Scholastic Book Fairs Celebrates Black History Month 2022

Anonymous  //  Feb 25, 2022

Scholastic Book Fairs Celebrates Black History Month 2022

This February, Scholastic Book Fairs had the honor of featuring the work of three talented designers in celebration of Black history and powerful related stories at the Book Fair. If you followed along with us on our social accounts, you had the chance to see their vibrant and compelling creations.

In this exclusive Q&A, you’ll learn more about what inspires Arielle Wilkins, Lo Harris, and Rachelle Baker.

What sparked your interest in design?

Rachelle Baker: Books and especially comics made me interested in becoming an illustrator. I wanted to write stories and create worlds with my drawings when I was young, and it ended up taking all of my free time until I decided to focus all of my time and energy on it.

Lo Harris: I’ve always been a very visual person and would draw a lot as a kid. I never considered a career as an artist when I was younger but art and design always crept up in my life in small ways. When I went off to college to study journalism I quickly realized that motion design was my weapon of choice in the journalism world because it felt like the appropriate blend of storytelling and creativity. But as I worked in newsrooms I quickly realized my growing desire to stop telling other people’s stories and to start telling my own. Now as a practicing illustrator I feel tremendously empowered to represent myself fully and authentically.

Arielle Wilkins: My interest in design came from my upbringing. I was exposed to the arts at a very young age due to my dad being heavily involved in the performing and visuals arts community in Houston, Texas. I ended up going to both arts middle and high school which led to me attending an art and design school in NYC.


What is something you have to have, to help get creative juices flowing, or a ritual you have when you’re creating?

Rachelle Baker: Definitely music! I almost always have music on when I'm working unless I’m listening to a podcast, or watching Pride and Prejudice for the 467th time. I feel like it’s really important to my process to have music that puts me in the right mood and gives me creative energy.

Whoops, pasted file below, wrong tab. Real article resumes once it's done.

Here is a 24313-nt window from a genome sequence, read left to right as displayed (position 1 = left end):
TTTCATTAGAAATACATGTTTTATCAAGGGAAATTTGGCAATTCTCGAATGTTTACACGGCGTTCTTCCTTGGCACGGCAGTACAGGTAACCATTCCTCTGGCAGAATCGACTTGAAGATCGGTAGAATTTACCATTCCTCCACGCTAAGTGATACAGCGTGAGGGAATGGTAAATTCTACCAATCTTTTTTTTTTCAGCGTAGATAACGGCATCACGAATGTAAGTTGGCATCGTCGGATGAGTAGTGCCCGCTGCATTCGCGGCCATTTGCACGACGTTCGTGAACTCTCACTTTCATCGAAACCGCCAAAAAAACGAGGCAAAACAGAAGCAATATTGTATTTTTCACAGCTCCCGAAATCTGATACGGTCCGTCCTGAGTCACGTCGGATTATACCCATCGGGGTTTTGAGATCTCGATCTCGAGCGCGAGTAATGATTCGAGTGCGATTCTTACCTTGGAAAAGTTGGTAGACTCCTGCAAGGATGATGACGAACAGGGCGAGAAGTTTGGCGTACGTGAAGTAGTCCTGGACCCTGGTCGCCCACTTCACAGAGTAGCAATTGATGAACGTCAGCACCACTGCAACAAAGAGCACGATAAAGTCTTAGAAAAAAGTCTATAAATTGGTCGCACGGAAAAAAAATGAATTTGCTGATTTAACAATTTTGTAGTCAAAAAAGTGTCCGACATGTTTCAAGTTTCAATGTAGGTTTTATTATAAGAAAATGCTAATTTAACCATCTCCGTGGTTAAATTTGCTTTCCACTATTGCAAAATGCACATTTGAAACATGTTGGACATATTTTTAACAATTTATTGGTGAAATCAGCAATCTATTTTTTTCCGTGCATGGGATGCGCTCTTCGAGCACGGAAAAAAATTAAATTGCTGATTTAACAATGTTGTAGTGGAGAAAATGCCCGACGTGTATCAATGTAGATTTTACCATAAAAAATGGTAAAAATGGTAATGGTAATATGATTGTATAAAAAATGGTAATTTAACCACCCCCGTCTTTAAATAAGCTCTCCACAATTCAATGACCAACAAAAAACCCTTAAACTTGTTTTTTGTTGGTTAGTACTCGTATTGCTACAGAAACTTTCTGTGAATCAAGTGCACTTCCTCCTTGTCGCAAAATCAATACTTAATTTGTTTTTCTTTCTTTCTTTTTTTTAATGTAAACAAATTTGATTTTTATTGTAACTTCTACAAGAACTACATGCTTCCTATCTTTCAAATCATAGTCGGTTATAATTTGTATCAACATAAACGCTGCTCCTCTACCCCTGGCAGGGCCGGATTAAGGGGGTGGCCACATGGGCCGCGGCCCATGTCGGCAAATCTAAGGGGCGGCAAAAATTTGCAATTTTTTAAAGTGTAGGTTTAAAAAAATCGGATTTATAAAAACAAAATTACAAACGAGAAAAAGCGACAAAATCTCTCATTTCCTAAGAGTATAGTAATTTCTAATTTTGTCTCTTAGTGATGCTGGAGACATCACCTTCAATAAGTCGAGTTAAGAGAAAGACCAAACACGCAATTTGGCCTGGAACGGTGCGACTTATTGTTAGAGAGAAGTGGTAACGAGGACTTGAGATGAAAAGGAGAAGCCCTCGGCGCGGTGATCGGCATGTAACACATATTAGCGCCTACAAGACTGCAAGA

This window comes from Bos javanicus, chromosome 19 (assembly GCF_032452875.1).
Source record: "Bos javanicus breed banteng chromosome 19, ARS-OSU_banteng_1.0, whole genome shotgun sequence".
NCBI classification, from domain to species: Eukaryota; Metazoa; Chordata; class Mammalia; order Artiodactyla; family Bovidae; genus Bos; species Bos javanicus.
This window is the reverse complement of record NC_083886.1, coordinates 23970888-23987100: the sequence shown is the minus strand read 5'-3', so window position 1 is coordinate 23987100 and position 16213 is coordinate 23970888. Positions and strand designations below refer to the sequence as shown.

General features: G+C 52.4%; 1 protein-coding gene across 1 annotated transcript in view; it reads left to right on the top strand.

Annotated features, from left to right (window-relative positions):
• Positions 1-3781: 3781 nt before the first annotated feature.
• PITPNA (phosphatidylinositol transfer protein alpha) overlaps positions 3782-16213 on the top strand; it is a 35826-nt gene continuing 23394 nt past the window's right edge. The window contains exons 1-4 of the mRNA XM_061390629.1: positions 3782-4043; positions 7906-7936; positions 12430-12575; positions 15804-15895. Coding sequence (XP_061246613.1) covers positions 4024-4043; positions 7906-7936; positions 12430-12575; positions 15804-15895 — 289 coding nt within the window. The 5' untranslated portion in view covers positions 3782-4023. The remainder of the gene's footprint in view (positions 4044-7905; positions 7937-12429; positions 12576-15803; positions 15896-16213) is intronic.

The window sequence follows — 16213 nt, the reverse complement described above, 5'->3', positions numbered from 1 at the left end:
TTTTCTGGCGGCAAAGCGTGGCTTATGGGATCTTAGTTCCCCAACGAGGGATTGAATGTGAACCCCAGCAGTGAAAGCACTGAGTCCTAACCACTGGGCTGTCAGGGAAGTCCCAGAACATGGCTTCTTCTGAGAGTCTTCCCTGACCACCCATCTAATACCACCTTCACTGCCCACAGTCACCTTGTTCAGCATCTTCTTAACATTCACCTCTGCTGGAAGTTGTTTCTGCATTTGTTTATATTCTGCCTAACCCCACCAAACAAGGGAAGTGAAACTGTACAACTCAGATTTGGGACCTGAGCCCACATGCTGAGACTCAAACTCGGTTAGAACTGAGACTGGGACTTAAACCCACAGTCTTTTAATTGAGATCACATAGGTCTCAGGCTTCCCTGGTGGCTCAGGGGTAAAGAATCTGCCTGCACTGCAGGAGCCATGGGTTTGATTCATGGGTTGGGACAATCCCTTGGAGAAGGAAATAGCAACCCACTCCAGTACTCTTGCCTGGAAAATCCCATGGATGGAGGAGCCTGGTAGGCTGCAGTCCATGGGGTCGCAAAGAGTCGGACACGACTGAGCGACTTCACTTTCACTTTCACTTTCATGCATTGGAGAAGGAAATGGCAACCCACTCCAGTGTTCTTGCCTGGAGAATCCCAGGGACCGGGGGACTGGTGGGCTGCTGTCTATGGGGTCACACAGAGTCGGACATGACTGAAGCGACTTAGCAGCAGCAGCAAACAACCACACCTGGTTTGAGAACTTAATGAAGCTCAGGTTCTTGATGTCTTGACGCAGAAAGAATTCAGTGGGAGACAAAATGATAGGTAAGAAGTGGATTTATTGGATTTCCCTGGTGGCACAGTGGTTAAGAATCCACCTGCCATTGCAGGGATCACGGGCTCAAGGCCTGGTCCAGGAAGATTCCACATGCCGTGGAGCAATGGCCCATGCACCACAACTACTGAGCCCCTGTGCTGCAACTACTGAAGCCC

Lo Harris: Music is a great outlet for me, whether I’m playing it while I work, or taking a walk with it to loosen myself up, music is a welcomed tool in my practice.

Arielle Wilkins: Usually, when I create, I have music playing. Music really helps stimulate my creativity. I also have a lot of mood boards. With those items in hand, I just let my pencil flow.


Do you have a favorite book from your childhood that had an impact on you?

Rachelle Baker: It’s tough to pinpoint just one, but I’d say it’s a split between Corduroy and the Frog and Toad books. I loved reading Corduroy because there was a little girl that looked like me, so I felt seen. Frog and Toad were just two cool friends who liked to chill and go on adventures together, and I made my first fan comic of them in second grade, so they were a huge influence on me.

Lo Harris: I was obsessed with Corduroy the bear growing up. There was so much tenderness sewn into story and the character design and it really stuck with me as a child.

Arielle Wilkins: Where the Wild Things Are. It definitely had an impact as I use and turn my imagination into my artwork, and I sometimes use it as a way to help heal from life's problems. It's very meditative for me.

Is there an element or style you like to stick to with your design work?

Rachelle Baker: I really love bright and vibrant colors, and I almost want someone viewing my work to hear music and see movement. Also, I love thinking about texture. I consider texture in the brushes and patterns I use. I like using brushes and patterns that seem like they would be really nice and comforting to touch.